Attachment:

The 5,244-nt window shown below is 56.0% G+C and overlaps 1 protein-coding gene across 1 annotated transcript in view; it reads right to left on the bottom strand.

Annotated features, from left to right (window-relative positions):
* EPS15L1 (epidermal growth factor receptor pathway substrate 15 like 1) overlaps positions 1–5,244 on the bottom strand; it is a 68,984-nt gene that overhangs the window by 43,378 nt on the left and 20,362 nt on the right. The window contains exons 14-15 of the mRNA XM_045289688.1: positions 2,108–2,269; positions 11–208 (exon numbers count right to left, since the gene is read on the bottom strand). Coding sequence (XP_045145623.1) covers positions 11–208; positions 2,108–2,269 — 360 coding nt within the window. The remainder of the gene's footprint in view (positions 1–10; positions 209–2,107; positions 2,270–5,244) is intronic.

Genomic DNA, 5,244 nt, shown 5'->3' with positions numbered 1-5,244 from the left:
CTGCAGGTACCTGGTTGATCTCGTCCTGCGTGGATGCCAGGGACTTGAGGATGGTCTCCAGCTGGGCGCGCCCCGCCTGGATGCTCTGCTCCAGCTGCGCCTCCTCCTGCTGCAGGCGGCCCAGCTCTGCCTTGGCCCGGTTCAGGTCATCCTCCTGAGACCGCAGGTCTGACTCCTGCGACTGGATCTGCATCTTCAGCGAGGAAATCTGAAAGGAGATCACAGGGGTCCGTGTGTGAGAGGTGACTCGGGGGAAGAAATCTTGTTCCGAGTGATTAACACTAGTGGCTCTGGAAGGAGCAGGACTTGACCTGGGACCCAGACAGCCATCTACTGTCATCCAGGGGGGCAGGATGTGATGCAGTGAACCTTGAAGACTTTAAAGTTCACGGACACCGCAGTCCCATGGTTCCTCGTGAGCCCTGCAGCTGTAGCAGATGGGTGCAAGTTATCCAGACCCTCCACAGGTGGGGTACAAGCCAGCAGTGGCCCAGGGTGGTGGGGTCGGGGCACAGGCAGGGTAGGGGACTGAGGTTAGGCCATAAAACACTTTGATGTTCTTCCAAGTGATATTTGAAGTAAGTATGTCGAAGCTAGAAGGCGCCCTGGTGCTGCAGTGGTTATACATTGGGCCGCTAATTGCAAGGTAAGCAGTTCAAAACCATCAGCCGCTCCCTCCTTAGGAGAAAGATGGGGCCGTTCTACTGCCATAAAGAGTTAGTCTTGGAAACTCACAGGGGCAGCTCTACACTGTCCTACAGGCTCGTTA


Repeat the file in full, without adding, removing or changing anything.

The 5,244-nt window shown below is 56.0% G+C and overlaps 1 protein-coding gene across 1 annotated transcript in view; it reads right to left on the bottom strand.

Annotated features, from left to right (window-relative positions):
* EPS15L1 (epidermal growth factor receptor pathway substrate 15 like 1) overlaps positions 1–5,244 on the bottom strand; it is a 68,984-nt gene that overhangs the window by 43,378 nt on the left and 20,362 nt on the right. The window contains exons 14-15 of the mRNA XM_045289688.1: positions 2,108–2,269; positions 11–208 (exon numbers count right to left, since the gene is read on the bottom strand). Coding sequence (XP_045145623.1) covers positions 11–208; positions 2,108–2,269 — 360 coding nt within the window. The remainder of the gene's footprint in view (positions 1–10; positions 209–2,107; positions 2,270–5,244) is intronic.

Genomic DNA, 5,244 nt, shown 5'->3' with positions numbered 1-5,244 from the left:
CTGCAGGTACCTGGTTGATCTCGTCCTGCGTGGATGCCAGGGACTTGAGGATGGTCTCCAGCTGGGCGCGCCCCGCCTGGATGCTCTGCTCCAGCTGCGCCTCCTCCTGCTGCAGGCGGCCCAGCTCTGCCTTGGCCCGGTTCAGGTCATCCTCCTGAGACCGCAGGTCTGACTCCTGCGACTGGATCTGCATCTTCAGCGAGGAAATCTGAAAGGAGATCACAGGGGTCCGTGTGTGAGAGGTGACTCGGGGGAAGAAATCTTGTTCCGAGTGATTAACACTAGTGGCTCTGGAAGGAGCAGGACTTGACCTGGGACCCAGACAGCCATCTACTGTCATCCAGGGGGGCAGGATGTGATGCAGTGAACCTTGAAGACTTTAAAGTTCACGGACACCGCAGTCCCATGGTTCCTCGTGAGCCCTGCAGCTGTAGCAGATGGGTGCAAGTTATCCAGACCCTCCACAGGTGGGGTACAAGCCAGCAGTGGCCCAGGGTGGTGGGGTCGGGGCACAGGCAGGGTAGGGGACTGAGGTTAGGCCATAAAACACTTTGATGTTCTTCCAAGTGATATTTGAAGTAAGTATGTCGAAGCTAGAAGGCGCCCTGGTGCTGCAGTGGTTATACATTGGGCCGCTAATTGCAAGGTAAGCAGTTCAAAACCATCAGCCGCTCCCTCCTTAGGAGAAAGATGGGGCCGTTCTACTGCCATAAAGAGTTAGTCTTGGAAACTCACAGGGGCAGCTCTACACTGTCCTACAGGCTCGTTA